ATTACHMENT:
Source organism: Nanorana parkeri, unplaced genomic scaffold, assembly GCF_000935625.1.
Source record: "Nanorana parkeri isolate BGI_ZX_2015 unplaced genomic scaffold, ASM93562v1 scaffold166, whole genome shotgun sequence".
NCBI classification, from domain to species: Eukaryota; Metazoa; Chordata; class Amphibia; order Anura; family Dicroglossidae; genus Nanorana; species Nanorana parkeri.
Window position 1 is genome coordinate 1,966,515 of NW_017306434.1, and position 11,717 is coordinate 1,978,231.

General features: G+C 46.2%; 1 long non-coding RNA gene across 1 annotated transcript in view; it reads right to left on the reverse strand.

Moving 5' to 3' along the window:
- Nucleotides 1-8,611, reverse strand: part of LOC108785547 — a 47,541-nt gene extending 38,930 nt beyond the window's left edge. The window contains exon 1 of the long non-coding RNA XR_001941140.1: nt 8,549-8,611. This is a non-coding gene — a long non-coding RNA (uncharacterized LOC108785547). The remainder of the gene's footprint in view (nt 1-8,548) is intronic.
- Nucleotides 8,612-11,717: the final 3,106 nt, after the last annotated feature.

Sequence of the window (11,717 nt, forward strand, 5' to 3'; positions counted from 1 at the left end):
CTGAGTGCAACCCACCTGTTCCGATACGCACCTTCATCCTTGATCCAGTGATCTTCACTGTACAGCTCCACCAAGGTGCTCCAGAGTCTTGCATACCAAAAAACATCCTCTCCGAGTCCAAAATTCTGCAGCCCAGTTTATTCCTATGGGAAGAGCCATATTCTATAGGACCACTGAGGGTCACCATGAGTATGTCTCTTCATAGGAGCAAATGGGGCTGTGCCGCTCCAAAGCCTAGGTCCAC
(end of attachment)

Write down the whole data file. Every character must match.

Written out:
Source organism: Nanorana parkeri, unplaced genomic scaffold, assembly GCF_000935625.1.
Source record: "Nanorana parkeri isolate BGI_ZX_2015 unplaced genomic scaffold, ASM93562v1 scaffold166, whole genome shotgun sequence".
NCBI classification, from domain to species: Eukaryota; Metazoa; Chordata; class Amphibia; order Anura; family Dicroglossidae; genus Nanorana; species Nanorana parkeri.
Window position 1 is genome coordinate 1,966,515 of NW_017306434.1, and position 11,717 is coordinate 1,978,231.

General features: G+C 46.2%; 1 long non-coding RNA gene across 1 annotated transcript in view; it reads right to left on the reverse strand.

Moving 5' to 3' along the window:
- Nucleotides 1-8,611, reverse strand: part of LOC108785547 — a 47,541-nt gene extending 38,930 nt beyond the window's left edge. The window contains exon 1 of the long non-coding RNA XR_001941140.1: nt 8,549-8,611. This is a non-coding gene — a long non-coding RNA (uncharacterized LOC108785547). The remainder of the gene's footprint in view (nt 1-8,548) is intronic.
- Nucleotides 8,612-11,717: the final 3,106 nt, after the last annotated feature.

Sequence of the window (11,717 nt, forward strand, 5' to 3'; positions counted from 1 at the left end):
CTGAGTGCAACCCACCTGTTCCGATACGCACCTTCATCCTTGATCCAGTGATCTTCACTGTACAGCTCCACCAAGGTGCTCCAGAGTCTTGCATACCAAAAAACATCCTCTCCGAGTCCAAAATTCTGCAGCCCAGTTTATTCCTATGGGAAGAGCCATATTCTATAGGACCACTGAGGGTCACCATGAGTATGTCTCTTCATAGGAGCAAATGGGGCTGTGCCGCTCCAAAGCCTAGGTCCAC